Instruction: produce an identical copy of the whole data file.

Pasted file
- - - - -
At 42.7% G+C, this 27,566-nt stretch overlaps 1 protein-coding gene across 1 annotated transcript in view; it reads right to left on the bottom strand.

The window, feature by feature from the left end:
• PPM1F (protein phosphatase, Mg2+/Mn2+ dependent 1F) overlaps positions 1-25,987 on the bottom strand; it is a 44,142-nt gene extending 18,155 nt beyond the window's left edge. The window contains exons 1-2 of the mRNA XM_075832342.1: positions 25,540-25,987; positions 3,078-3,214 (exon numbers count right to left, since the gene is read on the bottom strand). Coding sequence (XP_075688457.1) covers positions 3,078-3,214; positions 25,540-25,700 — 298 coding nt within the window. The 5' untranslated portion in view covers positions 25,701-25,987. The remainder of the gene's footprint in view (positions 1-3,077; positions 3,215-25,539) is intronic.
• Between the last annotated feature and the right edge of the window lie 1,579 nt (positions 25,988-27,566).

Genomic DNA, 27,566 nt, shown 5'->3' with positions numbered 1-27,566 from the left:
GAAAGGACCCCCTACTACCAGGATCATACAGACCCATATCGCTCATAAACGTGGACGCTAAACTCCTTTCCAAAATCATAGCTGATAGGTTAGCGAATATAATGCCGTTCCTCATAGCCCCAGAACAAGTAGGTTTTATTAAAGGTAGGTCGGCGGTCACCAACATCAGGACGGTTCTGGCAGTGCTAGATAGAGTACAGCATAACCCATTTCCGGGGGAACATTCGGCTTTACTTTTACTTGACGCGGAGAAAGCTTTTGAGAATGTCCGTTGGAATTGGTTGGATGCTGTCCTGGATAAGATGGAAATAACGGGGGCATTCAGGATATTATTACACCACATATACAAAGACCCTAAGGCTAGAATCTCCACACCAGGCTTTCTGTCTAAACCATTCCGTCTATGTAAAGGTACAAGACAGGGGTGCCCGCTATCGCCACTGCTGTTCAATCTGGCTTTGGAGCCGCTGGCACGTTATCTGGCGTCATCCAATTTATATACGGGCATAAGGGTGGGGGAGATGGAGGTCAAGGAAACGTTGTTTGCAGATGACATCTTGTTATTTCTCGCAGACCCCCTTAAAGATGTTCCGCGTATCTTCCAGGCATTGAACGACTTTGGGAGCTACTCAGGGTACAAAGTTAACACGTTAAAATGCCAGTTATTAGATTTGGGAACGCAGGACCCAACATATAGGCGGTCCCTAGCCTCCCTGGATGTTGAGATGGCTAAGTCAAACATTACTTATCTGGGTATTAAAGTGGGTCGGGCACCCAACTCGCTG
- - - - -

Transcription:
At 42.7% G+C, this 27,566-nt stretch overlaps 1 protein-coding gene across 1 annotated transcript in view; it reads right to left on the bottom strand.

The window, feature by feature from the left end:
• PPM1F (protein phosphatase, Mg2+/Mn2+ dependent 1F) overlaps positions 1-25,987 on the bottom strand; it is a 44,142-nt gene extending 18,155 nt beyond the window's left edge. The window contains exons 1-2 of the mRNA XM_075832342.1: positions 25,540-25,987; positions 3,078-3,214 (exon numbers count right to left, since the gene is read on the bottom strand). Coding sequence (XP_075688457.1) covers positions 3,078-3,214; positions 25,540-25,700 — 298 coding nt within the window. The 5' untranslated portion in view covers positions 25,701-25,987. The remainder of the gene's footprint in view (positions 1-3,077; positions 3,215-25,539) is intronic.
• Between the last annotated feature and the right edge of the window lie 1,579 nt (positions 25,988-27,566).

Genomic DNA, 27,566 nt, shown 5'->3' with positions numbered 1-27,566 from the left:
GAAAGGACCCCCTACTACCAGGATCATACAGACCCATATCGCTCATAAACGTGGACGCTAAACTCCTTTCCAAAATCATAGCTGATAGGTTAGCGAATATAATGCCGTTCCTCATAGCCCCAGAACAAGTAGGTTTTATTAAAGGTAGGTCGGCGGTCACCAACATCAGGACGGTTCTGGCAGTGCTAGATAGAGTACAGCATAACCCATTTCCGGGGGAACATTCGGCTTTACTTTTACTTGACGCGGAGAAAGCTTTTGAGAATGTCCGTTGGAATTGGTTGGATGCTGTCCTGGATAAGATGGAAATAACGGGGGCATTCAGGATATTATTACACCACATATACAAAGACCCTAAGGCTAGAATCTCCACACCAGGCTTTCTGTCTAAACCATTCCGTCTATGTAAAGGTACAAGACAGGGGTGCCCGCTATCGCCACTGCTGTTCAATCTGGCTTTGGAGCCGCTGGCACGTTATCTGGCGTCATCCAATTTATATACGGGCATAAGGGTGGGGGAGATGGAGGTCAAGGAAACGTTGTTTGCAGATGACATCTTGTTATTTCTCGCAGACCCCCTTAAAGATGTTCCGCGTATCTTCCAGGCATTGAACGACTTTGGGAGCTACTCAGGGTACAAAGTTAACACGTTAAAATGCCAGTTATTAGATTTGGGAACGCAGGACCCAACATATAGGCGGTCCCTAGCCTCCCTGGATGTTGAGATGGCTAAGTCAAACATTACTTATCTGGGTATTAAAGTGGGTCGGGCACCCAACTCGCTG